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A Well-Known Protester Against The Janša Government Is Leaving For A Well-Paid Post In Brussels

Trade unionist Teja Jarc has gotten lucky again – a job in one of Europe’s leading trade unions is on the cards for her, which includes more than excellent pay, although Jarc has not yet confirmed this information. The Slovenian public remembers her mainly as a protester during the term of the previous government, when she shouted at Janez Janša and Aleš Hojs at Kredarica. Despite being a great ideological opponent of the right, the daughter of the police attaché in Zagreb was not bothered by the 250 thousand euros she received during the third term of the Janša government. What is more, we recently reported that the European Anti-Fraud Office (OLAF) has also filed a criminal complaint against the Youth Plus (Mladiplus) trade union, which she runs.

According to information received by the web portal from reliable sources, Tea Jarc is leaving for European trade unions in May to take up a well-paid job with a salary of 7 thousand euros and more per month. These sources wonder whether this is payment to Jarc for all of the kilometres she has cycled in Slovenia against the government of Janez Janša. The portal also recalled that Friday’s cyclist Tea Jarc, who has also been described by many as having a very hysterical personality, is also known for stalking Janez Janša on the Triglav trail. In addition, photographs have been leaked of the current Minister of Labour Luka Mesec, Jaša Jenull and Tea Jarc sitting in Ljubljana’s Moderna café in early 2022, where they were allegedly planning protests against the previous government.

Tea Jarc is the founder and one of the central figures of the Youth Plus trade union. During the “evil dictatorial” government, they received €251,190.10 of taxpayers’ money from June 2020 to November 2021, and before that, they received €709,487.90 since 2014. Jarc was thus able to afford the trip to the dreamy Seychelles when she took a break during the protests. The trade union Youth Plus is also in the family of the central trade unions united in the Association of Free Trade Unions of Slovenia (ZSSS) under the leadership of Lidija Jerkić. The web portal pointed out some time ago that Jarc is one of those citizens who can afford anything in the name of her supporters. No wonder, since her father, Srečko Jarc, spent most of his time in senior police positions and is now the police attaché in Zagreb.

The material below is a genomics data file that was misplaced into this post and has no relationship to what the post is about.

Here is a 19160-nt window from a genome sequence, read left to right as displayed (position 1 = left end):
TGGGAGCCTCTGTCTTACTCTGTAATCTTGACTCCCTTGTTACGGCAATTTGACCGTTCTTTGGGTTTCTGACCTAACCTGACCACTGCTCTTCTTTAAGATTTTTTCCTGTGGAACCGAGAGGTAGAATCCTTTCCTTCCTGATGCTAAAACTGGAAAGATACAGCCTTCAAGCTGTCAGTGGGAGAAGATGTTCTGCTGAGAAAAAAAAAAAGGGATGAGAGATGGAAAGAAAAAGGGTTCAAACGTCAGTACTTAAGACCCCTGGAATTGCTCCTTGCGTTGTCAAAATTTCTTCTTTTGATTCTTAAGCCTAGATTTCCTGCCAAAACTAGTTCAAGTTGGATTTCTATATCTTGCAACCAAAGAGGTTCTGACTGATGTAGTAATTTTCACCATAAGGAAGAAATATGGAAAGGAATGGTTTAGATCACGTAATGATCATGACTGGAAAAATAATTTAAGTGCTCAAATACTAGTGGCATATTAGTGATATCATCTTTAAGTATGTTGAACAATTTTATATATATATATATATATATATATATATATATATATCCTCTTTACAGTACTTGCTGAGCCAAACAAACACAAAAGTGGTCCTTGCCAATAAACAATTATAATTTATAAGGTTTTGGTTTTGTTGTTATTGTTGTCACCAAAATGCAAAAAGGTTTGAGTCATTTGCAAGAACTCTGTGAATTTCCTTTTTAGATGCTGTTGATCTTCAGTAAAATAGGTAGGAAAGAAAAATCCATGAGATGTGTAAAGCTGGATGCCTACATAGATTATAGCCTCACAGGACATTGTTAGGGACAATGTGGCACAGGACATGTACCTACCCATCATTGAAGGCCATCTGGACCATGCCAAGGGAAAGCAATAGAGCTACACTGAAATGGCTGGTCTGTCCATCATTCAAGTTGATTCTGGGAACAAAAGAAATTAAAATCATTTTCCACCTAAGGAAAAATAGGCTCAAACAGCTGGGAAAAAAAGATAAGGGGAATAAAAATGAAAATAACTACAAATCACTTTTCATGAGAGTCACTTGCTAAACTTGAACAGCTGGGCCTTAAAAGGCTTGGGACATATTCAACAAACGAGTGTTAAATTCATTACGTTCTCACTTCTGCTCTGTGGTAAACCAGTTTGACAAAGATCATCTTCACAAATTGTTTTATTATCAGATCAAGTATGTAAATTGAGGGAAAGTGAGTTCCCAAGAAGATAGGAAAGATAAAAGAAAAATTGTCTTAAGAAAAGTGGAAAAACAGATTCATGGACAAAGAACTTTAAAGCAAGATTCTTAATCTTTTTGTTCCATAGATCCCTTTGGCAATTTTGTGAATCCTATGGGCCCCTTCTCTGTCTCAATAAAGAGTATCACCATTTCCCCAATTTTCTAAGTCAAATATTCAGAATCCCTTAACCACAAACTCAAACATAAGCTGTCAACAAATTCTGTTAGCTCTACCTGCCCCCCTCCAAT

The President of the Youth Plus trade union, a trade union of students and unemployed young people, which operates under the umbrella of the aforementioned Slovenian Association of Free Trade Unions, was elected Chair of the Youth Committee of the European Trade Union Confederation (ETUC) in Brussels at the end of 2019. ETUC is a confederation that brings together and represents members and affiliates from 90 trade union organisations and 38 European countries. Jarc was nominated for the position by the Association of Free Trade Unions of Slovenia. Her mandate ended in June 2022, and during her 2.5-year mandate, one of her main activities, according to the trade union Youth Plus, has been to shape European policies in the areas of post-epidemic recovery with measures targeting young people and workers in precarious forms of work, the entry of young people into the labour market and youth unemployment, the regulation of platform work, and an EU-wide ban on unpaid internships. In practice, however, she seemed to be more concerned with protests, the persecution of Catholics, election propaganda and the spontaneous stalking of the then-Prime Minister Janša, which turned into a shouting match in the middle of Kredarica.